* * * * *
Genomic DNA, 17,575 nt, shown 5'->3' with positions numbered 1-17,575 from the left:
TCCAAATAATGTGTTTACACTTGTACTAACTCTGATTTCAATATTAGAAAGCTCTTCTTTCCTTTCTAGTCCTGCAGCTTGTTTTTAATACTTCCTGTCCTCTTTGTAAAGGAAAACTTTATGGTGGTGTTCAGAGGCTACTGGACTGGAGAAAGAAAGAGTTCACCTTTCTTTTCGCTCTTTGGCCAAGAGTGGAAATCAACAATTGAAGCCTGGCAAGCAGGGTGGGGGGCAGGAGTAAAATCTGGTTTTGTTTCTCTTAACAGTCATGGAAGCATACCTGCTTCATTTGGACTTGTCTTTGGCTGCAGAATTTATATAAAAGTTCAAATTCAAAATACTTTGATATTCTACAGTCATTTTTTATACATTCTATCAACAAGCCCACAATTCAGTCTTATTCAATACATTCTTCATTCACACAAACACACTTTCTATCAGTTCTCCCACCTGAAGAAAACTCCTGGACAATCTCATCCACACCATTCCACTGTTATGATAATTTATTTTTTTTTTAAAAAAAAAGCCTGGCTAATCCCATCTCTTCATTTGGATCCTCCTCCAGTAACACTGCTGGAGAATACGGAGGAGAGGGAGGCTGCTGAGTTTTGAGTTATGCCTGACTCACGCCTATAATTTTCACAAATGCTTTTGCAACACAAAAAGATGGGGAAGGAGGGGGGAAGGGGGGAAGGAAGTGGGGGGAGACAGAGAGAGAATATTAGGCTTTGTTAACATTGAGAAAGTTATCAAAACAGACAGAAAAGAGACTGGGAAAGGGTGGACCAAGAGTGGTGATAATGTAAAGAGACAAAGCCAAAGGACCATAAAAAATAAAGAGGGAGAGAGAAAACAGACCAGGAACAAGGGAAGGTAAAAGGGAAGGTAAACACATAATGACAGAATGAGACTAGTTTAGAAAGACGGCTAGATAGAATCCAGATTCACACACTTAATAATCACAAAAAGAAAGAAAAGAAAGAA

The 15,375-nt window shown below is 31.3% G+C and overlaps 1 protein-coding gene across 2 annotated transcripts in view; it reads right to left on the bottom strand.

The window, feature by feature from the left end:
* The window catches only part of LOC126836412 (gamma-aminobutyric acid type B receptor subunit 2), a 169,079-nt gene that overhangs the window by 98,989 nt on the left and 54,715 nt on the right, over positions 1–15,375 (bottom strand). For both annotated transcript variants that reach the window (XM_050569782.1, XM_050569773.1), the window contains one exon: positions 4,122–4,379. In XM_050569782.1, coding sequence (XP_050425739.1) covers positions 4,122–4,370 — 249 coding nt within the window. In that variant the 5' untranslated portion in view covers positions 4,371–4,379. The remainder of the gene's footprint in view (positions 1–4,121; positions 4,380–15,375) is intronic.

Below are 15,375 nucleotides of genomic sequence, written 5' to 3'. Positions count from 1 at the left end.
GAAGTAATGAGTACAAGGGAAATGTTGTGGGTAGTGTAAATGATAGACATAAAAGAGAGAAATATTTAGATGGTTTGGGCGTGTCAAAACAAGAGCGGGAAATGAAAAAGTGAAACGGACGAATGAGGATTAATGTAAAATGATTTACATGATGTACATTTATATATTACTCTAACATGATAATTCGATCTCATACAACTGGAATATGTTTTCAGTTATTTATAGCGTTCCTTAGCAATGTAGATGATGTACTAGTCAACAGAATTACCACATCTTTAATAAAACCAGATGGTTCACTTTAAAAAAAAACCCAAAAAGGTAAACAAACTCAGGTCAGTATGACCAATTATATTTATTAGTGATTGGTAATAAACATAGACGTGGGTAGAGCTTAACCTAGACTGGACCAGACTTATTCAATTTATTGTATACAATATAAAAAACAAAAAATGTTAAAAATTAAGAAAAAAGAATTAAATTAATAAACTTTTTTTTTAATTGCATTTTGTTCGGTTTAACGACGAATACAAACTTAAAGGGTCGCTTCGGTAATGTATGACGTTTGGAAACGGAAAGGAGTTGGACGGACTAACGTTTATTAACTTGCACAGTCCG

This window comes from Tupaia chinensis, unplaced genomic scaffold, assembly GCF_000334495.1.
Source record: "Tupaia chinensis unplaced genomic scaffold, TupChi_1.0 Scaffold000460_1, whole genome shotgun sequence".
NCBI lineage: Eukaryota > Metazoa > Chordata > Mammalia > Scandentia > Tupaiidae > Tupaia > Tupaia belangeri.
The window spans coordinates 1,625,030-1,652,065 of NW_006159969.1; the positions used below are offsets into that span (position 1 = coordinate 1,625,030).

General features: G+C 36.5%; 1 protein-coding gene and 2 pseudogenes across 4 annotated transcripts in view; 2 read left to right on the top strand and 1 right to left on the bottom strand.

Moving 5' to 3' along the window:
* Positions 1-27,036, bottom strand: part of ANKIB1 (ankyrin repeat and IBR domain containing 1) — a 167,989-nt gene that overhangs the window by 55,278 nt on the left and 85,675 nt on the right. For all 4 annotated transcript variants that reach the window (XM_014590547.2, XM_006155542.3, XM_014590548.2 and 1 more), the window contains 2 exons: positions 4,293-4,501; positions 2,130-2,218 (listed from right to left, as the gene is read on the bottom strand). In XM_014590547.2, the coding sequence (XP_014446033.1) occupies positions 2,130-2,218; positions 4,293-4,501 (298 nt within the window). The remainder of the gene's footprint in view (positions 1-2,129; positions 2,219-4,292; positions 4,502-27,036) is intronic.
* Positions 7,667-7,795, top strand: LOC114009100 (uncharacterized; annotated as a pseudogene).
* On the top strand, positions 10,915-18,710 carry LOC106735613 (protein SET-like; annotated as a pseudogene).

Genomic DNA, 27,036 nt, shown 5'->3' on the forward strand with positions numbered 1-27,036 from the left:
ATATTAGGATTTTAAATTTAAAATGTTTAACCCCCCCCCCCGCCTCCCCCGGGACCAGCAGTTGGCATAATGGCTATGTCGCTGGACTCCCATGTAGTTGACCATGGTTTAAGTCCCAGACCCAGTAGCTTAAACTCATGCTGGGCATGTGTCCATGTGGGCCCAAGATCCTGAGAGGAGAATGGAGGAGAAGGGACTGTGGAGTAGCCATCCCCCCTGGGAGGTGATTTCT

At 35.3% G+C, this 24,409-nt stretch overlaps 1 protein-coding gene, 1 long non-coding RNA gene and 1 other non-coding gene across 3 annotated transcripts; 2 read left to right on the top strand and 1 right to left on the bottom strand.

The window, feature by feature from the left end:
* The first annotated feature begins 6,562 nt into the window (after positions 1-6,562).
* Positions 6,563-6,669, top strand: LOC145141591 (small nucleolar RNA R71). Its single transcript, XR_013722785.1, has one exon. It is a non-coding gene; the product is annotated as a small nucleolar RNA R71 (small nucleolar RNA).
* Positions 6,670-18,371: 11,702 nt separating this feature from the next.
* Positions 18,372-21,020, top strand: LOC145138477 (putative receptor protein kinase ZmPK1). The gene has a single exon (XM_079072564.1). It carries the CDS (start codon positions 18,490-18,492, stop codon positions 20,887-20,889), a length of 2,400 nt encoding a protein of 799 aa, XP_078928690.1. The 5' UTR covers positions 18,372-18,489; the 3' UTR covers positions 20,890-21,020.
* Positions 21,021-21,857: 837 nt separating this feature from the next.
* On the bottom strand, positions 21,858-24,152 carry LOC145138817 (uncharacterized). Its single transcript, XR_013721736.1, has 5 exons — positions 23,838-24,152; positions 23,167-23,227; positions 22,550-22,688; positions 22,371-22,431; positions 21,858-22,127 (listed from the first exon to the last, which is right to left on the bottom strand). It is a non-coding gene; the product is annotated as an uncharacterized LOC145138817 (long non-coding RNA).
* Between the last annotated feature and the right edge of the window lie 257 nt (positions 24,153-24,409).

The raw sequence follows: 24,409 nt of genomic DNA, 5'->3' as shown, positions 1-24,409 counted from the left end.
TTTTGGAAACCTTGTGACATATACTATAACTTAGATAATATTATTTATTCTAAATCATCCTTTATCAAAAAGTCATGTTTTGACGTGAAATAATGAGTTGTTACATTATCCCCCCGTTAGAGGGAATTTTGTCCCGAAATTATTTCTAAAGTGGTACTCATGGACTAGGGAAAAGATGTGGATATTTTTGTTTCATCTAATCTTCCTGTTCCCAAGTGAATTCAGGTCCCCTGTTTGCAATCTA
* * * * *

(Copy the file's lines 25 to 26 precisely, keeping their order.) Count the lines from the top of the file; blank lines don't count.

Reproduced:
* Positions 21,021-21,857: 837 nt separating this feature from the next.
* On the bottom strand, positions 21,858-24,152 carry LOC145138817 (uncharacterized). Its single transcript, XR_013721736.1, has 5 exons — positions 23,838-24,152; positions 23,167-23,227; positions 22,550-22,688; positions 22,371-22,431; positions 21,858-22,127 (listed from the first exon to the last, which is right to left on the bottom strand). It is a non-coding gene; the product is annotated as an uncharacterized LOC145138817 (long non-coding RNA).